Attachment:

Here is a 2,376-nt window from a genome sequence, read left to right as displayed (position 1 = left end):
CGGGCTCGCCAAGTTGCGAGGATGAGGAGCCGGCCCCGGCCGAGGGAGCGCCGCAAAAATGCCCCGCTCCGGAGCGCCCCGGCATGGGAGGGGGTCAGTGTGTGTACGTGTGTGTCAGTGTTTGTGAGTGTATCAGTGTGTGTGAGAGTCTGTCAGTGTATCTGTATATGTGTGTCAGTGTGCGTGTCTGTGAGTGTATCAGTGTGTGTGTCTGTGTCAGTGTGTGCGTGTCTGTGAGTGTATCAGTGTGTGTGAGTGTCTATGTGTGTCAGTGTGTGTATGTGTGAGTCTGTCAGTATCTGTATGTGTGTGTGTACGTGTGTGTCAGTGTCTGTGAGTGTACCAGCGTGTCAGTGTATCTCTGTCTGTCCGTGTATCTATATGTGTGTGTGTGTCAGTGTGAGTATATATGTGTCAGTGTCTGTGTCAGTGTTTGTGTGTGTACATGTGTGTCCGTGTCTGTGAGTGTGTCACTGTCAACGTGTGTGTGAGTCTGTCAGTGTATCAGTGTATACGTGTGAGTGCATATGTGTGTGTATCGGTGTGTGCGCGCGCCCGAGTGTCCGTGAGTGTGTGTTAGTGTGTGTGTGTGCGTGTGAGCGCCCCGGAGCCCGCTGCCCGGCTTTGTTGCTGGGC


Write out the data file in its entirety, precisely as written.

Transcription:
Here is a 2,376-nt window from a genome sequence, read left to right as displayed (position 1 = left end):
CGGGCTCGCCAAGTTGCGAGGATGAGGAGCCGGCCCCGGCCGAGGGAGCGCCGCAAAAATGCCCCGCTCCGGAGCGCCCCGGCATGGGAGGGGGTCAGTGTGTGTACGTGTGTGTCAGTGTTTGTGAGTGTATCAGTGTGTGTGAGAGTCTGTCAGTGTATCTGTATATGTGTGTCAGTGTGCGTGTCTGTGAGTGTATCAGTGTGTGTGTCTGTGTCAGTGTGTGCGTGTCTGTGAGTGTATCAGTGTGTGTGAGTGTCTATGTGTGTCAGTGTGTGTATGTGTGAGTCTGTCAGTATCTGTATGTGTGTGTGTACGTGTGTGTCAGTGTCTGTGAGTGTACCAGCGTGTCAGTGTATCTCTGTCTGTCCGTGTATCTATATGTGTGTGTGTGTCAGTGTGAGTATATATGTGTCAGTGTCTGTGTCAGTGTTTGTGTGTGTACATGTGTGTCCGTGTCTGTGAGTGTGTCACTGTCAACGTGTGTGTGAGTCTGTCAGTGTATCAGTGTATACGTGTGAGTGCATATGTGTGTGTATCGGTGTGTGCGCGCGCCCGAGTGTCCGTGAGTGTGTGTTAGTGTGTGTGTGTGCGTGTGAGCGCCCCGGAGCCCGCTGCCCGGCTTTGTTGCTGGGC